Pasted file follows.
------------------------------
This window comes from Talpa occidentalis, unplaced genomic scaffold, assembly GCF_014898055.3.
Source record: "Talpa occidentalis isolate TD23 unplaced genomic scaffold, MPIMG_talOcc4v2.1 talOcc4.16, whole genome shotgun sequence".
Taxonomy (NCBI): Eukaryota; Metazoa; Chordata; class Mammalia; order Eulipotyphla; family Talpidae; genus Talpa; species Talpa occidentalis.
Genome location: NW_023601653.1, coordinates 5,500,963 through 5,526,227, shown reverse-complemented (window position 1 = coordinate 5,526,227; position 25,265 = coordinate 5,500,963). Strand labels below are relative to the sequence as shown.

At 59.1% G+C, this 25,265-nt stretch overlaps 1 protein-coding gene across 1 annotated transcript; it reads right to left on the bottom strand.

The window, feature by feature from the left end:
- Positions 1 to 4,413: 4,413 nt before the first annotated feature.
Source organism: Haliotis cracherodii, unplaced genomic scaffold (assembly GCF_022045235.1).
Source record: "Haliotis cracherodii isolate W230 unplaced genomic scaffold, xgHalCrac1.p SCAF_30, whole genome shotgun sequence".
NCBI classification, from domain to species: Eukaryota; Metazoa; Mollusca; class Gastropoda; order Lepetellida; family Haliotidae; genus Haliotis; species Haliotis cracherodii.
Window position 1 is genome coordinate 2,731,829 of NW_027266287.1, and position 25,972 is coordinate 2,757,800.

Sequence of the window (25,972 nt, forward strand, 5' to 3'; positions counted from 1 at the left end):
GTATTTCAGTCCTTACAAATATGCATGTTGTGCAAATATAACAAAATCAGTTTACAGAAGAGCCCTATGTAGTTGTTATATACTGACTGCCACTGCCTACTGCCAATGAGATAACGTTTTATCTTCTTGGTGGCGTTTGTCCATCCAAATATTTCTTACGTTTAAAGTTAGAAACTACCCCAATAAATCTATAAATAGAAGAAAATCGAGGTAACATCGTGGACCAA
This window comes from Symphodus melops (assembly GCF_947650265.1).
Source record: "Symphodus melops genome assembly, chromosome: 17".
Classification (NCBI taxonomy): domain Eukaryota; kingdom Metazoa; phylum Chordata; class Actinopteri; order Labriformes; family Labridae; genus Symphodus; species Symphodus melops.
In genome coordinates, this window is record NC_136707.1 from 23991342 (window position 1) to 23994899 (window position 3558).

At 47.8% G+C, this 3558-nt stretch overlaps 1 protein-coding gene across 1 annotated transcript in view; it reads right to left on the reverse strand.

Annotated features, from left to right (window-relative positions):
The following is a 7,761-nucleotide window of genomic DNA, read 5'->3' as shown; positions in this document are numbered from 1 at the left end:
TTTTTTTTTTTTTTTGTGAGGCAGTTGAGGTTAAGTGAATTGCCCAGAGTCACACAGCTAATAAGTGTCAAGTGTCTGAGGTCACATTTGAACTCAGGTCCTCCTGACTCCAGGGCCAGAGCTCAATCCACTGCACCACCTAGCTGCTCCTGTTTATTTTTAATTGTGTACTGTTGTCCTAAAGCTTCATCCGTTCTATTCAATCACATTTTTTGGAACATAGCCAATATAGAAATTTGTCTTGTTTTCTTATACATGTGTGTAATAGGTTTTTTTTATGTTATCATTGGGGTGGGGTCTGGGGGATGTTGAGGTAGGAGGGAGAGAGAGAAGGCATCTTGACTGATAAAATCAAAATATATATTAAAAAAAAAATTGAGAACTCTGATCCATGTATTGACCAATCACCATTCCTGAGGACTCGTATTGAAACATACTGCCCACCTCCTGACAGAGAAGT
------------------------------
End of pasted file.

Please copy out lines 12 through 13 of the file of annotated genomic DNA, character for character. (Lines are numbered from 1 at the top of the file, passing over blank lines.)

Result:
Sequence of the window (25,972 nt, forward strand, 5' to 3'; positions counted from 1 at the left end):
GTATTTCAGTCCTTACAAATATGCATGTTGTGCAAATATAACAAAATCAGTTTACAGAAGAGCCCTATGTAGTTGTTATATACTGACTGCCACTGCCTACTGCCAATGAGATAACGTTTTATCTTCTTGGTGGCGTTTGTCCATCCAAATATTTCTTACGTTTAAAGTTAGAAACTACCCCAATAAATCTATAAATAGAAGAAAATCGAGGTAACATCGTGGACCAA